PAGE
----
Climate Justice, Indigenous Rights Advocates Rally for Wet'suwet'en People as Canadian Police Continue Raids
By Julia Conley
Indigenous rights supporters held solidarity actions across Canada over the weekend as the Royal Canadian Mounted Police continued their raids on Wet'suwet'en land in British Columbia.
The Unist'ot'en Camp reported on its official Facebook page Sunday that at least 21 people had been arrested since Thursday, when, as Common Dreams reported, the RCMP conducted a violent pre-dawn raid to fulfill an injunction on behalf of Coastal GasLink, which aims to build a pipeline in Wet'suwet'en territory in northern British Columbia.
The camp uploaded several videos over the weekend of the resistance to the police, who were reportedly set to meet with Wet'suwet'en hereditary chiefs Saturday to discuss reconciliation regarding the injunction, which was filed despite a long-standing Canadian Supreme Court decision stating the Wet'suwet'en had not given up their homeland in the province. The RCMP reportedly refused to attend the meeting after arriving late.
According to Ricochet, the RCMP expanded its "exclusion zone" Saturday, taking control of most of the territory of the Gidimt'en, one of the five clans of the Wet'suwet'en.
"The exclusion zone has been created by the RCMP to force Wet'suwet'en land defenders off our land," the Unist'ot'en Camp said in a statement. "It is a colonial and criminalizing tool to illegally and arbitrarily extend RCMP authority onto our lands. The massive exclusion zone, completely under RCMP authoritarian discretion, falls outside the injunction area. Chiefs and Wet'suwet'en people are illegally being denied access to their own territories."
The neighboring Gitxsan Nation led a solidarity action on Saturday, blocking a rail line in protest of the RCMP's actions, the injunction, and the Canadian government's failure to intervene on behalf of the Wet'suwet'en people's rights.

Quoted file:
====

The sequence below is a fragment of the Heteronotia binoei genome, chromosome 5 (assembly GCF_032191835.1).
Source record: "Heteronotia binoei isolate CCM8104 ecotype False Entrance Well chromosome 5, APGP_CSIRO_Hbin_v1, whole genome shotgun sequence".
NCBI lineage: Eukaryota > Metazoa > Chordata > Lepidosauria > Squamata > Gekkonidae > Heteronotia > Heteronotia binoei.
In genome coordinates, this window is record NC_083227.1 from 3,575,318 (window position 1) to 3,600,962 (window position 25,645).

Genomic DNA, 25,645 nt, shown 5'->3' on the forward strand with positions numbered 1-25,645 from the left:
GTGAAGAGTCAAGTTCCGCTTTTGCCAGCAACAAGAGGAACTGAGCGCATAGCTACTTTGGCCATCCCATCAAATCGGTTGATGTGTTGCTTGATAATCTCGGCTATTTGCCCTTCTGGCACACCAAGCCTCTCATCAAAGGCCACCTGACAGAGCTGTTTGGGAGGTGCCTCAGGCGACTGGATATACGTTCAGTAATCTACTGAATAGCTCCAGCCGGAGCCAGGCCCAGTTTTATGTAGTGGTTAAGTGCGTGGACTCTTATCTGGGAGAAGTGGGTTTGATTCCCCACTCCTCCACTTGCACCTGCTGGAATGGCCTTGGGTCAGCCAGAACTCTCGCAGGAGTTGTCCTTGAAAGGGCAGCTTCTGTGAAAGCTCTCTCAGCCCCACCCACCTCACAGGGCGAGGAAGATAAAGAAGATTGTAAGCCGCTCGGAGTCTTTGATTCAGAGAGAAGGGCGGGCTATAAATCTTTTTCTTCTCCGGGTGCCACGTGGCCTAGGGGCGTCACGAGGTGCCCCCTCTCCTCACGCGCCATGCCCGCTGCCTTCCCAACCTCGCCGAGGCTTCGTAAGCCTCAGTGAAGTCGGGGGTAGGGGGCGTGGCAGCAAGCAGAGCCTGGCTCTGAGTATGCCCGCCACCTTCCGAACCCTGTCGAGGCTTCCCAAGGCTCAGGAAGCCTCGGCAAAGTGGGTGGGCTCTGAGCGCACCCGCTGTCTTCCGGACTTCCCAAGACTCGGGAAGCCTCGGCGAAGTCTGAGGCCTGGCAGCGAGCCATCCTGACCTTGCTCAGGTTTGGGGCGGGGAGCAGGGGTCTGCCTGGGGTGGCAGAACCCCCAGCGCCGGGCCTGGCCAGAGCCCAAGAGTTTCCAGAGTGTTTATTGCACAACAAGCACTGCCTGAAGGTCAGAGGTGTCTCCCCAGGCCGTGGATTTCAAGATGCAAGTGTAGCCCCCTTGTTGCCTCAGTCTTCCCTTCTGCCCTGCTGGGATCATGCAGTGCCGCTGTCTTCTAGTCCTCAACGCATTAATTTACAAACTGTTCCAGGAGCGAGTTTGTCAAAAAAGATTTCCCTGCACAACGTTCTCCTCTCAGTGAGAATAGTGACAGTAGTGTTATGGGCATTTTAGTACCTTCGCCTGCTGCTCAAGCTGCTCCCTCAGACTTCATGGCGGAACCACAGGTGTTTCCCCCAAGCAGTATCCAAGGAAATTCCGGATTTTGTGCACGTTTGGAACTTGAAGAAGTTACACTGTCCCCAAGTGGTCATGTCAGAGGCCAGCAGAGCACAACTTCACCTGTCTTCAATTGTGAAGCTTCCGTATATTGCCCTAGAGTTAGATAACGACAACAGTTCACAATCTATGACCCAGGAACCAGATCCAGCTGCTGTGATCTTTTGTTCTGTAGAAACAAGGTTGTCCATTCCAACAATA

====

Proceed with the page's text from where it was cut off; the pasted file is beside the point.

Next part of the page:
"The Wet'suwet'en hereditary chiefs and their house members have fought the forcible removal from their territories as they seek to protect their sovereign rights and protect the land, water and air," Gitxsan hereditary chief Norman Stephens told Richochet. "If their rights are being trampled, our rights are being trampled."
More raw footage from Jerome Turner of the Gitxsan blockade of rail lines near New Hazelton, B.C. happening now in… https://t.co/WR6ZD4ivAM— Ricochet (@Ricochet)1581197605.0
Other rail blockades were reported across the country, and solidarity actions took the form of rallies and protests at government buildings in Canada as well as in the U.S.
#WetsuwetenSolidarity rally now blocking John Counter Blvd at train tracks. #ygk https://t.co/fYJ4WRtZ0u— Kingstonist (@Kingstonist)1581278706.0
52 hours in, and this Indigenous youth-led lockdown at the BC Legislature continues to grow. Ignore it or not,… https://t.co/ayMLTXTLEM— Torrance Coste (@Torrance Coste)1581209228.0
Action shoot from today in Seattle. Marched from Westlake to the canadian consulate #AllEyesOnWetsuweten… https://t.co/DSVdABbvge— Ben Jones (@Ben Jones)1581286922.0
Climate action leader Greta Thunberg also expressed support for the Wet'suwet'en on social media.
Indigenous rights = Climate justice #WetsuwetenStrong #KeepItInTheGround https://t.co/1kYNumyoQT— Greta Thunberg (@Greta Thunberg)1581169008.0
"Indigenous rights equals climate justice," Thunberg tweeted.
Reposted with permission from Common Dreams.
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Artist's impression of an Othalo community, imagined by architect Julien De Smedt. Othalo<p>Othalo's process involves shredding plastic waste and mixing it with other elements, including non-flammable materials. Components are used to build up to four floors, with a home of 60 square metres using eight tons of recycled plastic. A factory with one production line can produce 2,800 housing units annually.</p><p>Following successful laboratory tests, Othalo's factory in Estonia has started producing components to build three demonstration homes for Kenya's capital, Nairobi; Yaoundé, the capital of Cameroon and Dakar, the capital of Senegal.</p><p>Othalo founder Frank Cato Lahti has been developing and testing the technology since 2016 in partnership with <a href="https://www.sintef.no/en/" target="_blank">SINTEF</a>, a 70-year-old independent research organization in Trondheim, Norway, and experts at Norway's <a href="https://en.uit.no/startsida" target="_blank" rel="noopener noreferrer">University of Tromsø</a>.</p>
Othalo founder Frank Cato Lahti. Othalo<p>Almost <a href="https://www.un.org/development/desa/publications/2018-revision-of-world-urbanization-prospects.html" target="_blank">seven out of every 10 people in the world are expected to live in urban areas by 2050</a>. More than 90% of this growth will take place in Africa, Asia, Latin America, and the Caribbean.</p><p>"In the absence of effective urban planning, the consequences of this rapid urbanization will be dramatic," UN-Habitat warns.</p><p>Lack of proper housing and growth of slums, inadequate and outdated infrastructure, escalating poverty and unemployment, and pollution and health issues, are just some of the effects.</p><p>Mindsets, policies, and approaches towards urbanization need to change for the growth of cities and urban areas to be turned into opportunities that will leave nobody behind, UN-Habitat says.</p>
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